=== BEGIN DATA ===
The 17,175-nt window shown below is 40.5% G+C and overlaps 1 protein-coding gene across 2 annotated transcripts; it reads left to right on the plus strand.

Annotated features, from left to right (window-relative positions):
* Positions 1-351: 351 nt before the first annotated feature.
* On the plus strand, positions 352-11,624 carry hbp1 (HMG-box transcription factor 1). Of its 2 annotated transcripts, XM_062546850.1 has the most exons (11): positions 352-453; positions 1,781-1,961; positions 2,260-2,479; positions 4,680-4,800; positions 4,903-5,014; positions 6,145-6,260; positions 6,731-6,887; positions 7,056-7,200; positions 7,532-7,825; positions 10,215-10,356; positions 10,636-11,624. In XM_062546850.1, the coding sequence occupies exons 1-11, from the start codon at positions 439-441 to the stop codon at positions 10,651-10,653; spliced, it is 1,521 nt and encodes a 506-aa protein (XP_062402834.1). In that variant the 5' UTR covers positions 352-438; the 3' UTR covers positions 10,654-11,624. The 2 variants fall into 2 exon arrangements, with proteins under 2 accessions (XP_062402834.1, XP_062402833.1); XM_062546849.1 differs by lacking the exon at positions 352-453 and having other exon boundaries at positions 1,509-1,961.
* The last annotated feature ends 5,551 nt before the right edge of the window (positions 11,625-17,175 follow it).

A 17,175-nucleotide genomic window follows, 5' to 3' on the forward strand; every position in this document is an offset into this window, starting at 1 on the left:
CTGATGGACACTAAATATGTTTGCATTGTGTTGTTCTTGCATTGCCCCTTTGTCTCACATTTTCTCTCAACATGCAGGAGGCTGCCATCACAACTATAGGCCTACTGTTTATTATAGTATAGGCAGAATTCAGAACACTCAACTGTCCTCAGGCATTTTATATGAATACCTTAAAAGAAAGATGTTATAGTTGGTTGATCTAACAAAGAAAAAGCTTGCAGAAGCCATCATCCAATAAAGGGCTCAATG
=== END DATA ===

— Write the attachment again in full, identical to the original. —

The 17,175-nt window shown below is 40.5% G+C and overlaps 1 protein-coding gene across 2 annotated transcripts; it reads left to right on the plus strand.

Annotated features, from left to right (window-relative positions):
* Positions 1-351: 351 nt before the first annotated feature.
* On the plus strand, positions 352-11,624 carry hbp1 (HMG-box transcription factor 1). Of its 2 annotated transcripts, XM_062546850.1 has the most exons (11): positions 352-453; positions 1,781-1,961; positions 2,260-2,479; positions 4,680-4,800; positions 4,903-5,014; positions 6,145-6,260; positions 6,731-6,887; positions 7,056-7,200; positions 7,532-7,825; positions 10,215-10,356; positions 10,636-11,624. In XM_062546850.1, the coding sequence occupies exons 1-11, from the start codon at positions 439-441 to the stop codon at positions 10,651-10,653; spliced, it is 1,521 nt and encodes a 506-aa protein (XP_062402834.1). In that variant the 5' UTR covers positions 352-438; the 3' UTR covers positions 10,654-11,624. The 2 variants fall into 2 exon arrangements, with proteins under 2 accessions (XP_062402834.1, XP_062402833.1); XM_062546849.1 differs by lacking the exon at positions 352-453 and having other exon boundaries at positions 1,509-1,961.
* The last annotated feature ends 5,551 nt before the right edge of the window (positions 11,625-17,175 follow it).

A 17,175-nucleotide genomic window follows, 5' to 3' on the forward strand; every position in this document is an offset into this window, starting at 1 on the left:
CTGATGGACACTAAATATGTTTGCATTGTGTTGTTCTTGCATTGCCCCTTTGTCTCACATTTTCTCTCAACATGCAGGAGGCTGCCATCACAACTATAGGCCTACTGTTTATTATAGTATAGGCAGAATTCAGAACACTCAACTGTCCTCAGGCATTTTATATGAATACCTTAAAAGAAAGATGTTATAGTTGGTTGATCTAACAAAGAAAAAGCTTGCAGAAGCCATCATCCAATAAAGGGCTCAATG